Biogenic Amines in Plant-Origin Foods: Are They Frequently Underestimated in Low-Histamine Diets?

Foods. 2018 Dec 14;7(12):205. doi: 10.3390/foods7120205.


Low-histamine diets are currently used to reduce symptoms of histamine intolerance, a disorder in histamine homeostasis that increases plasma levels, mainly due to reduced diamine-oxidase (DAO) activity. These diets exclude foods, many of them of plant origin, which patients associate with the onset of the symptomatology. This study aimed to review the existing data on histamine and other biogenic amine contents in nonfermented plant-origin foods, as well as on their origin and evolution during the storage or culinary process. The only plant-origin products with significant levels of histamine were eggplant, spinach, tomato, and avocado, each showing a great variability in content. Putrescine has been found in practically all plant-origin foods, probably due to its physiological origin. The high contents of putrescine in certain products could also be related to the triggering of the symptomatology by enzymatic competition with histamine. Additionally, high spermidine contents found in some foods should also be taken into account in these diets, because it can also be metabolized by DAO, albeit with a lower affinity. It is recommended to consume plant-origin foods that are boiled or are of maximum freshness to reduce biogenic amine intake.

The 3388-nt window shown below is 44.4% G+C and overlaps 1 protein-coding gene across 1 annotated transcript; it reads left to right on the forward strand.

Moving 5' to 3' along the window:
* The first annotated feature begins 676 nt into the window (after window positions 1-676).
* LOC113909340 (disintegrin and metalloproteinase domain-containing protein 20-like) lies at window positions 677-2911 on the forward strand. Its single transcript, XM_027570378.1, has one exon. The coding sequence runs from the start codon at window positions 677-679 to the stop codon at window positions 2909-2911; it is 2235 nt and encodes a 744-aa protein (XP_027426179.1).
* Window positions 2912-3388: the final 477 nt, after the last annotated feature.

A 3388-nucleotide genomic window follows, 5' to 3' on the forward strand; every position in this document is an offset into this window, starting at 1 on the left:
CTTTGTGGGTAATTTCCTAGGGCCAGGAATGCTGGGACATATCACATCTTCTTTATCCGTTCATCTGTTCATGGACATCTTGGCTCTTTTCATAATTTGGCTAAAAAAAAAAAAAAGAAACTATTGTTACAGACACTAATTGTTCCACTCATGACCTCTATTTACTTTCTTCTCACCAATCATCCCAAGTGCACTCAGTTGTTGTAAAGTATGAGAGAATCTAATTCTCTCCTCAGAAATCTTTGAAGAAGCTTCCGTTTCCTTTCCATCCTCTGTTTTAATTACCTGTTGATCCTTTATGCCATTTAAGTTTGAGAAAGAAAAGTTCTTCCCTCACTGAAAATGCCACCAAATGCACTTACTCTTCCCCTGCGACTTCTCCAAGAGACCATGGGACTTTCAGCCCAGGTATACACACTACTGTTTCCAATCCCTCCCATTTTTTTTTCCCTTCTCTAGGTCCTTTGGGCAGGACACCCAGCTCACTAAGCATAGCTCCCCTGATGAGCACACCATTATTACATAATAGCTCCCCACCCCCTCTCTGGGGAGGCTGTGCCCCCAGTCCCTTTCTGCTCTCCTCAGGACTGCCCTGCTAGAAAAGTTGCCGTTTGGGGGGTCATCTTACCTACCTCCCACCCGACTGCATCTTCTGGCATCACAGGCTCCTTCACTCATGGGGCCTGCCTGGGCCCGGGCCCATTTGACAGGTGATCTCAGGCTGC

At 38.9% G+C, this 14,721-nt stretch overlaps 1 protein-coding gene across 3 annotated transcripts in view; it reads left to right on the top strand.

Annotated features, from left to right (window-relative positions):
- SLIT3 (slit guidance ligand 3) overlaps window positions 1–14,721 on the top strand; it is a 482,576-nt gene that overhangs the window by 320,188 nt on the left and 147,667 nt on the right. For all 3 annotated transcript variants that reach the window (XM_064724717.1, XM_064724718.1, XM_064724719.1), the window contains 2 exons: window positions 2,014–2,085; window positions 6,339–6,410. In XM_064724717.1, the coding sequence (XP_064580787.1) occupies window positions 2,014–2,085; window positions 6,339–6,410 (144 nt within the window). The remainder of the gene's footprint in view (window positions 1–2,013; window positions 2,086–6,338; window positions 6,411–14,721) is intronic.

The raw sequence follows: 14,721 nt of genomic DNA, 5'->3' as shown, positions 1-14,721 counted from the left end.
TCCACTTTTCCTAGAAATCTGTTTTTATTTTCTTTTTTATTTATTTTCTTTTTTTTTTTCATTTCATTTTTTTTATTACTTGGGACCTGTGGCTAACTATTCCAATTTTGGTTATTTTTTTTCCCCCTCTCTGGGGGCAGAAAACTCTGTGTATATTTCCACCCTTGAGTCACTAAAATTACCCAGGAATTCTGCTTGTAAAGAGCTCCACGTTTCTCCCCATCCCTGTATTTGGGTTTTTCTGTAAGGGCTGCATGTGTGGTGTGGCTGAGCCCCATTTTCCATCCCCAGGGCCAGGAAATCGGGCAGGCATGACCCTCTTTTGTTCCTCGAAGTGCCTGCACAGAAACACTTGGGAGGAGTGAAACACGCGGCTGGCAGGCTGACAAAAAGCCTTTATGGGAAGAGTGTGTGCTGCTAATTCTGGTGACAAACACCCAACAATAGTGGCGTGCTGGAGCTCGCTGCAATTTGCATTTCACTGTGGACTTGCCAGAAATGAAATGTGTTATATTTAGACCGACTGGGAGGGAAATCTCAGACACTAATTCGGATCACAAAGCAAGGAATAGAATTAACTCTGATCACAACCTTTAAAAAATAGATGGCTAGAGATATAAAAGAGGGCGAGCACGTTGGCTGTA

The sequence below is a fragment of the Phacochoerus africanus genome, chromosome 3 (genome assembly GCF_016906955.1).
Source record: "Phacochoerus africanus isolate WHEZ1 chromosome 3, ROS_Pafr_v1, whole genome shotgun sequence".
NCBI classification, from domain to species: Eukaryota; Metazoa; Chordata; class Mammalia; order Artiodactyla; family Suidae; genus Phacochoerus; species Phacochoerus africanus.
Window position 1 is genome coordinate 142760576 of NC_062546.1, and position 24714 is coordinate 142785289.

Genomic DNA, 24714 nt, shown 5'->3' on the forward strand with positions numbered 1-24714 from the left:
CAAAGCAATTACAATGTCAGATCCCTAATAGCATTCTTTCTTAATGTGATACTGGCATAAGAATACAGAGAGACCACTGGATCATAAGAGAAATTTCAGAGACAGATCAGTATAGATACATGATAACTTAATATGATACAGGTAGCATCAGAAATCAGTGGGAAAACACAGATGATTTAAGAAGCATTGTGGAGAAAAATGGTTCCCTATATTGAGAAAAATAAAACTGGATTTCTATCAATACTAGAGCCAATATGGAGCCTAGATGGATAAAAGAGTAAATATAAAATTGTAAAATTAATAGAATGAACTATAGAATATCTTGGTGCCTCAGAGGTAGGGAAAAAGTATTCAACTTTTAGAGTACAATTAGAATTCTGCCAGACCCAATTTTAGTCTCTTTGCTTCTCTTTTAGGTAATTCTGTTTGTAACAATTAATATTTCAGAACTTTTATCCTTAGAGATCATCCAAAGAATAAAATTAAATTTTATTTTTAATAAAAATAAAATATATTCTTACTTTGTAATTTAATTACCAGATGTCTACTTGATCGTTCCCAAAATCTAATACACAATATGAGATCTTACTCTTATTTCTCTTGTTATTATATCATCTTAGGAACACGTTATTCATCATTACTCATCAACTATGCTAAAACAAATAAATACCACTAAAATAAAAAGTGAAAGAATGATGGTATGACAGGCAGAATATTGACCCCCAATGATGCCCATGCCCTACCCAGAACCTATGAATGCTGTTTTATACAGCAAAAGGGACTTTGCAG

Keywords: biogenic amines; cadaverine; culinary process; histamine; histamine intolerance; low-histamine diet; plant-origin foods; putrescine; storage conditions; tyramine.

Publication types

  • Review